Do I need a vacation? Am I burnt out? Maybe. The only path of sanity I can find is quitting. And I do not mean quitting this ‘job’. I am talking about quitting altogether. When you start envying the Fed-Ex delivery driver, something is not right. Can you quit for just a week or two? Perhaps I could start back then. But a few weeks of not being a “Pastor” (or at least what I am told that is) would be welcome indeed.

I used to talk about wanting to quit every week. That was very different. I knew I could not quit. The “call” was clear. Now not so much. Before, I could read something in the Scriptures or in a book that would drive me further in. Now what used to be fuel is retardant.

Not doubting my salvation is a great deal of help. The gospel is still good news. I don’t want to leave the “church”. I don’t want to leave my family. As a matter of fact these are the two things I want to run towards. Some may call it selfish but I want to be ministered to for a while. Emmylou Harris is singing My Baby Needs A Shepherd.

None of this is written for pity. There is cathartic help of course. But I really could find nothing like this anywhere. They are probably there somewhere. I did find some articles and essays about how pastors overcame their failures. Nowhere, though, did I find anything like a confession from a failing pastor in the midst of failure. “My name is Matt Redmond…not that Matt Redman…and I am a failing pastor.”

Tuesday, February 02, 2010

Some Thoughts While Reading Eugene Peterson, Part 3

So I am sitting here reading Christ Plays in Ten Thousand Places by Eugene Peterson. In fact, the goal is to read through all his books this year. When you gain so much from them, you want to tell everyone to read his books as much as time and money afford. There is sanity in them. Strange. Not sanity as opposed to insanity only as much as opposed to inanity. There is a serious beauty here beyond grasp but that draws you nonetheless. His writing is doing a number of things.

First, it is becoming painfully clear that I have pretty much failed at all he is teaching me as a pastor. I am angry with myself and I am still craving to drink deeply from the very source that is causing me pain. Jesus did this also, you know. And I catch a whiff of the Christ when I read his rebukes of my ministry. He has been near him and learned from him. Just as it was painful for the woman caught in adultery and yet glorious to look into his eyes of grace, I love learning that I am wrong from him.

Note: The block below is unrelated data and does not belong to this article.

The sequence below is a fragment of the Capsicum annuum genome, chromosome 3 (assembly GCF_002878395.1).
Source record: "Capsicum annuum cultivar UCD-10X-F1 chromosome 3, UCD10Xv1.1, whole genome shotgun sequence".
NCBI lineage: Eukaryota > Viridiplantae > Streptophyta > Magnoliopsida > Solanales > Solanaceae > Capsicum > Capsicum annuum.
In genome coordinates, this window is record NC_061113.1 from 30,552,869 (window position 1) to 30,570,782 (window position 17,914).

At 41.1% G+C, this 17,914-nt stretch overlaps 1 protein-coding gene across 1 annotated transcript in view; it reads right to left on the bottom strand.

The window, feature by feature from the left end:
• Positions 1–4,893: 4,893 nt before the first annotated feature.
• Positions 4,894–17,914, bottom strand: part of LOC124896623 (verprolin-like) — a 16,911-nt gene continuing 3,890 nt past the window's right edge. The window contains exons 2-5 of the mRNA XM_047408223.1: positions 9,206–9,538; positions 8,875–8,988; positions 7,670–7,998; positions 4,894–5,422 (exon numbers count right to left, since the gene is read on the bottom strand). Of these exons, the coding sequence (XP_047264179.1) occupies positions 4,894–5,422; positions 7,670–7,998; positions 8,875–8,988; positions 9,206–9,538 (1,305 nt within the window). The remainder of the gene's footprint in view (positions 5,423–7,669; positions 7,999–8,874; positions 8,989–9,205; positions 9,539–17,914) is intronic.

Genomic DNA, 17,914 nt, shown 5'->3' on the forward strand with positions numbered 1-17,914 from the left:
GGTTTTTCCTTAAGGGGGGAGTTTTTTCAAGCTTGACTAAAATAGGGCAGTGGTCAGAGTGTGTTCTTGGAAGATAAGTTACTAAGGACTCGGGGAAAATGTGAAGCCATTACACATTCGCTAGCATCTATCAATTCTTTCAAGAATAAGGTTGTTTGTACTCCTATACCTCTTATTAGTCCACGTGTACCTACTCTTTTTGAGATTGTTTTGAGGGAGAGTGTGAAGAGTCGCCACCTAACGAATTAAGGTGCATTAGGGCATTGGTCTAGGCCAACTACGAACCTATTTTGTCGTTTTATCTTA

Second, I am seeing the full blown reality of so many edges and shadows I glimpsed previously. For years there have been ideas, thoughts and emotions fiddled with. Played with. But they all seemed so out of sync with the day's ways of doing. However, not at all confident I would be taken seriously, well, you know...

An example? Certainly. We tend to celebrate the electric and exciting. The big and the bold, which gets noticed and makes people say, "Yes! There is God moving!" We act as if God is not moving unless this is the case. Thus our desire and celebration of large crowds. And thus our lust for the event-driven ministry, which is something we can point to so easily. I have had this sneaky suspicion - which I have in turn failed to act in accordance with - this is not necessarily what God is after. Usually. Peterson has helped me see (to paraphrase his words) that God is not after our spasms of passion but our long line of obedience in the same direction. When we inordinately crave the stupendous and exciting and bombastic we have shown our unbelief in the work of the Holy Spirit, who works so often unseen by our eyes and is pleased to move through the regular, consistent, ordinary means of grace given by God for our good and His glory. No wonder our obedience of faith has careened into the retaining walls of consumer-driven retail religiosity. We simply do not believe - in all our talk of God-centeredness - he is enough and he will save people.